Do you remember the last time you rode a roller coaster? Unfortunately for me, it has been over 20 years. I have developed vertigo as I have gotten older, and I’m scared to go on one now. However, I can still remember the nervous butterflies as the ride creaked higher and higher, sucking in my breath right at the top, and then losing myself in the experience as I went over the hills, upside down, and then came to a rolling stop at the end. The anticipation anxiety on the way up was, by far, the scariest part of the entire ride.

That’s true in life too, right? The anticipation anxiety is what keeps us up at night, wondering whether we can find the courage to take that next step. How many hours do we play “what if” with every imaginable scenario?

In my 18 years of therapy, I have never once had someone tell me that when they finally decided to do the thing that they have been anxious about, it was worse than they thought. For most people, I hear it was scary, certainly not fun, but not as bad as they thought it would be. I will not sit here and pretend that whatever it is you are thinking about as you read this (I’m sure we are all thinking about something!) will be easy or not anxiety-producing to some degree. But I can almost guarantee it won’t be as bad as you’re imagining.

There have been times in my own life that I spent more time in “anticipation anxiety” than I would care to admit. I remember the first time I was going to meet my biological father as an adult. What would we talk about? Would he like me? Would, would, would… that’s all I could think about. But you know what? We got through the dinner, albeit a bit awkwardly. And then there was getting ready for my daughter to be born. I wrote out PAGES of lists: things I would need at the hospital, things she would need the first month of her life, the first six months, what we were supposed to do if she wouldn’t stop crying. I thought if I prepared for every imaginable scenario, I could help ensure those first few months went as smoothly as possible. Guess what? It still didn’t.

How many hours does he spend dreaming about the woman that sits next to him before he asks her out? How many times does she go over her work presentation in her mind, trying to think of every possible question that could be asked? In my experience, even with true phobias thinking about getting treatment for them is far worse than when someone takes their first step in what is known as exposure therapy. People spend HOURS of their life worried about that next step in their life. But how do we decrease the “what-ifs”?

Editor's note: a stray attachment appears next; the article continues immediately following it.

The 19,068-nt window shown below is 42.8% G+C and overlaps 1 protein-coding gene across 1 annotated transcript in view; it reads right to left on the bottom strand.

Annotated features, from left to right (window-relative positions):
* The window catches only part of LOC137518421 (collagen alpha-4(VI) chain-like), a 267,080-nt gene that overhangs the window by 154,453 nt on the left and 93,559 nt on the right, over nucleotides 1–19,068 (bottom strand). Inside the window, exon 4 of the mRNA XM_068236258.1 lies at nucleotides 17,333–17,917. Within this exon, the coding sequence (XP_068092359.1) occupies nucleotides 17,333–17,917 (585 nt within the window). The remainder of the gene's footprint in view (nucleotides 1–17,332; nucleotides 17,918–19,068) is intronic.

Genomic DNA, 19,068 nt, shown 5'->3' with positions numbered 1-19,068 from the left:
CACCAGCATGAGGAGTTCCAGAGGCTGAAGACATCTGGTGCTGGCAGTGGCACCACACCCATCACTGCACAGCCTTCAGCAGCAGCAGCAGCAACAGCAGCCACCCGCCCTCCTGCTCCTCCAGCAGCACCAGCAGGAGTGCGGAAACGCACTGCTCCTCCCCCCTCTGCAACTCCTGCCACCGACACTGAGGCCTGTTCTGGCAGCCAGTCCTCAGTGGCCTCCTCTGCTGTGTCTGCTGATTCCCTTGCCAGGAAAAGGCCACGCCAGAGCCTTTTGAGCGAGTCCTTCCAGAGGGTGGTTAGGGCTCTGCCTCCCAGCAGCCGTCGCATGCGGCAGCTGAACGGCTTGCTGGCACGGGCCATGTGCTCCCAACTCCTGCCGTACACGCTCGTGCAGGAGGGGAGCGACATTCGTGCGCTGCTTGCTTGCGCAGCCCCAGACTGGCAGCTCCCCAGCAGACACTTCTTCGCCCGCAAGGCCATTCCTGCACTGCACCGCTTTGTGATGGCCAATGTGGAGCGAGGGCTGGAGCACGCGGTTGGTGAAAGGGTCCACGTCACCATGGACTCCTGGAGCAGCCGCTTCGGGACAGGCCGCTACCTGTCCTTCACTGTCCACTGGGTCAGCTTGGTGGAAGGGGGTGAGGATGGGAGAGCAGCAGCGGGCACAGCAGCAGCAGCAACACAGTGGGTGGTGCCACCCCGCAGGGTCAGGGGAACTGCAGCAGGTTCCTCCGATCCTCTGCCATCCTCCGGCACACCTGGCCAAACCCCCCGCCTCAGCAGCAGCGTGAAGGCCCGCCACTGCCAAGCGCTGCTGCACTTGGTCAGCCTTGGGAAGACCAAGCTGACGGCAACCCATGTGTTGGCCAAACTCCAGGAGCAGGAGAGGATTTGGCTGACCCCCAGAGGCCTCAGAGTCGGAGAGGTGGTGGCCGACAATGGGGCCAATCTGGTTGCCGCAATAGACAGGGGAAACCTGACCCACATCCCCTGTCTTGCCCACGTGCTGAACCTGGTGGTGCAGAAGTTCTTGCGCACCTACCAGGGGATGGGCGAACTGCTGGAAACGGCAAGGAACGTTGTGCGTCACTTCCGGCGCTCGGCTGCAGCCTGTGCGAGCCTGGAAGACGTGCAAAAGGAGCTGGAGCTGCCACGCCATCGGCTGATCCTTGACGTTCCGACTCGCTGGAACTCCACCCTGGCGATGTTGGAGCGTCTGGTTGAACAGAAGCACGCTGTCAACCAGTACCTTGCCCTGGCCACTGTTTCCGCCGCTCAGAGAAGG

1. Set a timer for the length of time you think you will need to plan. Yes, we do need to sit down and plan for the future at times. Setting a timer will hopefully help prevent you from adding additional hours of needless worrying to your preparation session.
  2. Let yourself think about the worst-case scenario. Call a friend if you need to and just let it all out. While this may sound counterintuitive, giving ourselves permission to talk about what we are scared of often helps the fear dissipate.
  3. Think about the most likely thing to happen given the information and evidence you currently have, after you talk about the worst-case scenario.
  4. Write down a list of small steps you can take that will hopefully help you start in the right direction. Do just the first one today. Concentrating on the end goal can often feel overwhelming, whereas breaking things down into more manageable ideas or tasks can be beneficial.

How many hours of our lives would we get back if we borrow the old Nike slogan and “just do it?” How many more nights would we get good sleep? How many other things would we be open to trying as well? Just go do it!

Disclaimer: If you are experiencing a phobia or a high degree of anxiety, it is recommended you work with a mental health professional regarding specific steps to take.

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